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DVDTalk Interview - Christopher Nolan - Director of Insomnia
by Phillip Duncan

DVDTalk Interview - Christopher Nolan - Director of Insomnia

DVDTalk had a few short minutes to spend with filmmaker and director Christopher Nolan, who followed the surprising success of Memento with a remake of the 1997 Norwegian thrill Insomnia. Coming to DVD on October 15, 2002, DVDTalk had a chance to ask this eloquent and meticulous director a few questions about the DVD release. Read on to find out Nolan's thoughts on the inventive commentary track on the film and whether or not a Special Edition of Insomnia will one day make it to the shelves.

What made you choose such a prominent remake as you r next project after Memento?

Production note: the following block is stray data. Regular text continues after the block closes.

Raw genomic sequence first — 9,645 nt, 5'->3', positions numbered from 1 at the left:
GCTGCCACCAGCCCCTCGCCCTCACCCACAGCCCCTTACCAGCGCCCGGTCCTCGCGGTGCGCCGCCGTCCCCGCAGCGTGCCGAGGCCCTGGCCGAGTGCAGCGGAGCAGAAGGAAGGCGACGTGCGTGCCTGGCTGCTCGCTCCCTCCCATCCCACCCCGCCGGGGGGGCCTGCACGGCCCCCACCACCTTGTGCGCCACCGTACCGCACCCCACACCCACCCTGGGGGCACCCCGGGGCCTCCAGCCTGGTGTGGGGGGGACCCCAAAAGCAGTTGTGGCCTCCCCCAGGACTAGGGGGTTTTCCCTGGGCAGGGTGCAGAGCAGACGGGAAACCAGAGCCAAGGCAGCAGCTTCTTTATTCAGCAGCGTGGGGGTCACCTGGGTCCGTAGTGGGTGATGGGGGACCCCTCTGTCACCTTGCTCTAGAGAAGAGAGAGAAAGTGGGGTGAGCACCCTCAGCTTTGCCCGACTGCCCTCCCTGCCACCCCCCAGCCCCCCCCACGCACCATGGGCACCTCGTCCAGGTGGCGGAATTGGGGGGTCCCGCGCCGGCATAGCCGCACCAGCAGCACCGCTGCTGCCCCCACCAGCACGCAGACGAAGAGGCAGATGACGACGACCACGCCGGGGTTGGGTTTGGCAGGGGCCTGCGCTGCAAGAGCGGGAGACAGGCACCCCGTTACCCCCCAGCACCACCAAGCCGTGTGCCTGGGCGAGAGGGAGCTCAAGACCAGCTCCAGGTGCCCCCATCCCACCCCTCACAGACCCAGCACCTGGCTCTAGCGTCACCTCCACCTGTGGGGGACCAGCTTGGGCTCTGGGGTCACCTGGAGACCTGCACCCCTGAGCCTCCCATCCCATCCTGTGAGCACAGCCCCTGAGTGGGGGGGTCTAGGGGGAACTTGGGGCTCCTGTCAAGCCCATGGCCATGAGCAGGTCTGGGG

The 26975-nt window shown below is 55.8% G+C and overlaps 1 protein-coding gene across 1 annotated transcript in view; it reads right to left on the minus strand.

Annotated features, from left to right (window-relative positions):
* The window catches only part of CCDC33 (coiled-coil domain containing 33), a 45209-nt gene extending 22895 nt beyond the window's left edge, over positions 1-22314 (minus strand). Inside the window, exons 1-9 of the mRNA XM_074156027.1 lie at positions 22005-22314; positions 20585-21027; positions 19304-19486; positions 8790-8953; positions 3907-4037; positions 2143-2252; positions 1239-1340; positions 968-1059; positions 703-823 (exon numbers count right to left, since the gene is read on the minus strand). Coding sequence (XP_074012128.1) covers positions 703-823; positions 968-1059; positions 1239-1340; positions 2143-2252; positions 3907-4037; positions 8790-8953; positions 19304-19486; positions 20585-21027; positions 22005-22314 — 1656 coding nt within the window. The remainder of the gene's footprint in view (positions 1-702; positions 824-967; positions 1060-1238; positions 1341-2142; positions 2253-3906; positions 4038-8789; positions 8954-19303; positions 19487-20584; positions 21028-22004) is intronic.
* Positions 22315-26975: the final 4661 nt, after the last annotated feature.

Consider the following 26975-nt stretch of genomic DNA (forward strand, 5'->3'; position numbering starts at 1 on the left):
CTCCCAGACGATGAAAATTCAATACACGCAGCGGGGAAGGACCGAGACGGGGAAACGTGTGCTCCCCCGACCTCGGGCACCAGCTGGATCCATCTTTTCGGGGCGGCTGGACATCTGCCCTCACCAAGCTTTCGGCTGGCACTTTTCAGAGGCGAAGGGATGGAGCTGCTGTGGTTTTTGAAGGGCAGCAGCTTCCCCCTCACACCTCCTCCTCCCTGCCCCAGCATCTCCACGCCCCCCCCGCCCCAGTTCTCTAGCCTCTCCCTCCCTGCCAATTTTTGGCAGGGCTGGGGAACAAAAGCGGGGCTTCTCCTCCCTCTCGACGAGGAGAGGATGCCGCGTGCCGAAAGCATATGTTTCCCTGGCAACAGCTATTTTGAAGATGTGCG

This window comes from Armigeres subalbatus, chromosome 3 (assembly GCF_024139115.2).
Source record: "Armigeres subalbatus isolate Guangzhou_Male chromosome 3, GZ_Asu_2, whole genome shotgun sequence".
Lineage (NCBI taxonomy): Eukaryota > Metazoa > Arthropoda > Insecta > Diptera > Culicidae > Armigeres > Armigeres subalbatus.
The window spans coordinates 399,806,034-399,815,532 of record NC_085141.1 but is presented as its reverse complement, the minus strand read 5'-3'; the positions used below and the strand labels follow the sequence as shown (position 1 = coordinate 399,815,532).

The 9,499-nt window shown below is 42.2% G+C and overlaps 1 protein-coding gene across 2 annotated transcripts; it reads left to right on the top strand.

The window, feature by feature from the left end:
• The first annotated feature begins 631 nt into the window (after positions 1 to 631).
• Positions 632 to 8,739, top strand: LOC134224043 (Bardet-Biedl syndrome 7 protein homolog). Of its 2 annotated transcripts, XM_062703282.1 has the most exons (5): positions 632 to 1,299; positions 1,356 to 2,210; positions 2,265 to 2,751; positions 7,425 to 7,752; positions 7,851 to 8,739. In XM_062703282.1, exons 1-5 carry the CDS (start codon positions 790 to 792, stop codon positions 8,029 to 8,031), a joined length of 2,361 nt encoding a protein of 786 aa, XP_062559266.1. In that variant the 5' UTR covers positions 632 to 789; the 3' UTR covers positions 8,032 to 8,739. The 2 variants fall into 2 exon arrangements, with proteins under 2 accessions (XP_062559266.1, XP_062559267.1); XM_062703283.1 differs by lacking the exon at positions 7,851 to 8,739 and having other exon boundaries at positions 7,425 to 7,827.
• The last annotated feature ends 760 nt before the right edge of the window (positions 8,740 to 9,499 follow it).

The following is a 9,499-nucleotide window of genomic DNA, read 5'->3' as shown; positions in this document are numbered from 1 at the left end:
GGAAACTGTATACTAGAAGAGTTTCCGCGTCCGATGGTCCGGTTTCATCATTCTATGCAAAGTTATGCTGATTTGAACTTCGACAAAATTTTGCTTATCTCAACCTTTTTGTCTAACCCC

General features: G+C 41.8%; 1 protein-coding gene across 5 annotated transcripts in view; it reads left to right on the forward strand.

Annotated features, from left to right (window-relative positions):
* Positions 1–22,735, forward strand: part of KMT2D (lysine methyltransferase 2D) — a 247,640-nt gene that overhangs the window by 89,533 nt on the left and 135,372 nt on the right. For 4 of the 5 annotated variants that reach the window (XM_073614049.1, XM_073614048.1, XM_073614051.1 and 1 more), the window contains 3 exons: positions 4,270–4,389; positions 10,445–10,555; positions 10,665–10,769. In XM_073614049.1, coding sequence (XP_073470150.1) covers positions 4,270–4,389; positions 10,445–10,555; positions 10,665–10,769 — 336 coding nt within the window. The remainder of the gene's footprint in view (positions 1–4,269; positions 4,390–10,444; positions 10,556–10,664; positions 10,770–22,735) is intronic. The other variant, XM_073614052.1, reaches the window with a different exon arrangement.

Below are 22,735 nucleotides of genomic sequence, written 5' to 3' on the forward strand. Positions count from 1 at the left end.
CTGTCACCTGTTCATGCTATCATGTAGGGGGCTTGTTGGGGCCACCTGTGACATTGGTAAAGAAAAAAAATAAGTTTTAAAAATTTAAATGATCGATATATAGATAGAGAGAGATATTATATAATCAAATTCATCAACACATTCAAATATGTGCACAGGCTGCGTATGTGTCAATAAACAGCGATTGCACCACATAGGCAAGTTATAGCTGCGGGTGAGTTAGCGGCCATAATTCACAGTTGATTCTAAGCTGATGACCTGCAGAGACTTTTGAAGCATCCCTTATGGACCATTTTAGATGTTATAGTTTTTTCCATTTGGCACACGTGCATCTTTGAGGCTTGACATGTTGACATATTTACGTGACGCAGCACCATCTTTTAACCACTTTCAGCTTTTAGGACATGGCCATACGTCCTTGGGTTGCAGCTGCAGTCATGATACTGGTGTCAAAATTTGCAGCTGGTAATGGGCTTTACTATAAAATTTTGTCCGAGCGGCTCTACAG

I had seen the original before I made Memento and I think it’s a brilliant film. I highly recommend it to anybody who hasn’t seen it. It wasn’t a question of looking at it and thinking they had done something wrong that I could fix. I think the original is absolutely fantastic, but I felt like you could take the plot, the great moral paradox, and create a very different narrative experience from it, to tell the story in a different idiom. Making the kind of really old-fashioned cop movie that I think the studios were great at making 50 years ago, the kind I hadn’t seen in a long time. So I kept my eye on the project when I found out that Warner had the remake rights. After I was finished with Memento I took a look at Hillary Seitz’s script and she had really nailed the key think that I was looking for in terms of remaking the film in a very different mode and giving the audience a very different narrative experience watching it, primarily through changing the protagonist and making him a much more sympathetic character. Rather than in the original you have a presence of alienation, which is quite brilliantly conveyed. What we were interested in doing was creating a sympathetic character who draws the audience in through his experiences. I’m very interested in subjectively told stories. Hear the Response